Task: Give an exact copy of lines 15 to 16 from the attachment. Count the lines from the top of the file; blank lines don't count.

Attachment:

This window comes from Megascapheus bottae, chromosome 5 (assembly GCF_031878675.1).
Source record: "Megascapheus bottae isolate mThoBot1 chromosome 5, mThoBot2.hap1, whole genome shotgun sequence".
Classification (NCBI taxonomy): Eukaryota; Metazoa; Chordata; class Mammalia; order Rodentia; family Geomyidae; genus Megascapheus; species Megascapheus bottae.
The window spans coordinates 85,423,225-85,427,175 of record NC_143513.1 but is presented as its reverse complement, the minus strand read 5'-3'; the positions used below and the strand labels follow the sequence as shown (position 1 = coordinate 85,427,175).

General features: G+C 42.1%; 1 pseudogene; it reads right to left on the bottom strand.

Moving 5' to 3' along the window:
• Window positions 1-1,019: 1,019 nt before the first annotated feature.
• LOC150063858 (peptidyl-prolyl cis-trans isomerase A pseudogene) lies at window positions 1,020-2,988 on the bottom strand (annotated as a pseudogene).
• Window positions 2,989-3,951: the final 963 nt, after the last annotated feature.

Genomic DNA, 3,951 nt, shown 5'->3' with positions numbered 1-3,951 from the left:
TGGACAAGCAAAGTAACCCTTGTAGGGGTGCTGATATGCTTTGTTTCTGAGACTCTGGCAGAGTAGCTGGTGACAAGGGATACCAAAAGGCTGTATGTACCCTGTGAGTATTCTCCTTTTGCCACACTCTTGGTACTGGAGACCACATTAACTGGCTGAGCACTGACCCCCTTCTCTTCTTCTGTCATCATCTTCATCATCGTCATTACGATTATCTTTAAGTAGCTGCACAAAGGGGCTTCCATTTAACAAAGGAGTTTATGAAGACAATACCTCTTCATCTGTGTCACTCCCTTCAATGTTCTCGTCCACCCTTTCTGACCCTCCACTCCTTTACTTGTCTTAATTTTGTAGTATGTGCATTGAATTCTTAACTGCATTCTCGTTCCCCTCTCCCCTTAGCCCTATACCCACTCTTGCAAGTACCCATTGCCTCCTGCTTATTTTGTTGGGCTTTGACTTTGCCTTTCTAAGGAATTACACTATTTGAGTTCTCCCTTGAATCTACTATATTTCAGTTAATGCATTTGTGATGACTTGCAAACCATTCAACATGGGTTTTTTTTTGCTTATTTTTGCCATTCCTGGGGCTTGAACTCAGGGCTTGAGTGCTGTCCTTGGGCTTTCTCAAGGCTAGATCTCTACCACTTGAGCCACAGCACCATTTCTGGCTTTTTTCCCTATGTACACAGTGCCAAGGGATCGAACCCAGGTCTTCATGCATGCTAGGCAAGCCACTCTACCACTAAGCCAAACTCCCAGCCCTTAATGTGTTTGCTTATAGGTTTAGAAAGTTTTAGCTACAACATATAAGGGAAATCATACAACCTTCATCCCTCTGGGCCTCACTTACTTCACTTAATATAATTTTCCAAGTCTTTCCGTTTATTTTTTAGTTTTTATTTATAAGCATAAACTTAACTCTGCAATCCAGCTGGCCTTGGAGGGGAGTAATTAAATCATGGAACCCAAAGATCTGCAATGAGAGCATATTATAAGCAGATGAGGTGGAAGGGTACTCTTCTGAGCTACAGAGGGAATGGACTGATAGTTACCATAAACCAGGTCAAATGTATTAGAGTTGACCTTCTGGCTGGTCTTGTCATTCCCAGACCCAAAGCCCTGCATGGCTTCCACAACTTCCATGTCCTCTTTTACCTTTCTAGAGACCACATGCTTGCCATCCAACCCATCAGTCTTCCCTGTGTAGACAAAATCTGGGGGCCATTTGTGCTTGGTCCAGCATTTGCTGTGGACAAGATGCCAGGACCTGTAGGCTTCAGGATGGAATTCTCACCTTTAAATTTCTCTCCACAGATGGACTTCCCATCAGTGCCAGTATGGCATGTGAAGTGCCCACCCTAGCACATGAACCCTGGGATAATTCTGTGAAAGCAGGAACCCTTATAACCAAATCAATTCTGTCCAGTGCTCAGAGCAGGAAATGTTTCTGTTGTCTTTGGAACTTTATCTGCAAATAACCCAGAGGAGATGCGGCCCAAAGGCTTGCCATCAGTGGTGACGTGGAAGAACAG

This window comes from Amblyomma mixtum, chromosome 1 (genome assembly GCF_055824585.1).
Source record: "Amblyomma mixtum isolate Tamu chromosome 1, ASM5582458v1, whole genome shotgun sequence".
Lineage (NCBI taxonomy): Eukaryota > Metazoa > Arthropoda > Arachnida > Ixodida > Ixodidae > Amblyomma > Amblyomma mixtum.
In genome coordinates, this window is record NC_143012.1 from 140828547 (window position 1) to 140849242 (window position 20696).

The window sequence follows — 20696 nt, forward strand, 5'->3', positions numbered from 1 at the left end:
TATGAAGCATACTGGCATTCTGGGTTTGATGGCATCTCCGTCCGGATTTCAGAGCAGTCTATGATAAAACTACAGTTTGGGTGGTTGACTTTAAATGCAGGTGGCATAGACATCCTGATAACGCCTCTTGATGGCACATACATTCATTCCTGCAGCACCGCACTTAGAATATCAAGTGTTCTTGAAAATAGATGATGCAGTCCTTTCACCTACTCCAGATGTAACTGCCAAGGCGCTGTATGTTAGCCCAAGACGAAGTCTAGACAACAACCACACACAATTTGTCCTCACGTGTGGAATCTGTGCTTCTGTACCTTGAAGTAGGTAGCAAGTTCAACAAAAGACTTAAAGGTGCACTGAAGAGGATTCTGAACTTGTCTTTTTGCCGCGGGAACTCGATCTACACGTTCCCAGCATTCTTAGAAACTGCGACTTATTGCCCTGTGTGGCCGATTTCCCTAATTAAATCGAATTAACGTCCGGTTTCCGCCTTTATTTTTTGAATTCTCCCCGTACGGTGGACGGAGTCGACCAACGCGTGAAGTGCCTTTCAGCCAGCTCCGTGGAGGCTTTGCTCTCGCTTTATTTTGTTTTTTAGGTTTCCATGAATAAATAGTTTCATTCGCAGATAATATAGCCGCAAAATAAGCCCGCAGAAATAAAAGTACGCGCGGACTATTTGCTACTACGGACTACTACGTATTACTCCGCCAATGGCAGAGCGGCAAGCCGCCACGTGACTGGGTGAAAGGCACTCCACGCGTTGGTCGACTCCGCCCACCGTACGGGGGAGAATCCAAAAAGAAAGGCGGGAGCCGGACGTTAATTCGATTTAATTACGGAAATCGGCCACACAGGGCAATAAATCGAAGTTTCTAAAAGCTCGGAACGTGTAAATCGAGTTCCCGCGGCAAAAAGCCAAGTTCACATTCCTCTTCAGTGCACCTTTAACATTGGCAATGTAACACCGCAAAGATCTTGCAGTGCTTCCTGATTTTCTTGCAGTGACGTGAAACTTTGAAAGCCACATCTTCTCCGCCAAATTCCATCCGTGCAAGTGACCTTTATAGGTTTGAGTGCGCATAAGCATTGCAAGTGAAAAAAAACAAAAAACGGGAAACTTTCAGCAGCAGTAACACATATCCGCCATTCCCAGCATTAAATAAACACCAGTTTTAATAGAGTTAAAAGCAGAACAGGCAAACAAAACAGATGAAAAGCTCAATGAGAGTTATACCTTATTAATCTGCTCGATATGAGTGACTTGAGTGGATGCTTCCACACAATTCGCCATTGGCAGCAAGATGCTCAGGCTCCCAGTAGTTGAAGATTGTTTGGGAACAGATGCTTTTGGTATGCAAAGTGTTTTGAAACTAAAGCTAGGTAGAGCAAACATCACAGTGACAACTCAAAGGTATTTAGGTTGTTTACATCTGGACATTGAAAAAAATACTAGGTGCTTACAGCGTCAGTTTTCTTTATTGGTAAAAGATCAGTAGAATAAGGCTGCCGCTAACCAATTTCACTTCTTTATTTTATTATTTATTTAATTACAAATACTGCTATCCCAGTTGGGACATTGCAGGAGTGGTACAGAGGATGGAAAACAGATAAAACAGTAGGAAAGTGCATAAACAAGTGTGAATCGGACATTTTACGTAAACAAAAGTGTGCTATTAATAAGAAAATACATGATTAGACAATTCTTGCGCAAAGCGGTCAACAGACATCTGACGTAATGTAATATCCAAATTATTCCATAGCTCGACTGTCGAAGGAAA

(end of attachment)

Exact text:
In genome coordinates, this window is record NC_143012.1 from 140828547 (window position 1) to 140849242 (window position 20696).

The window sequence follows — 20696 nt, forward strand, 5'->3', positions numbered from 1 at the left end: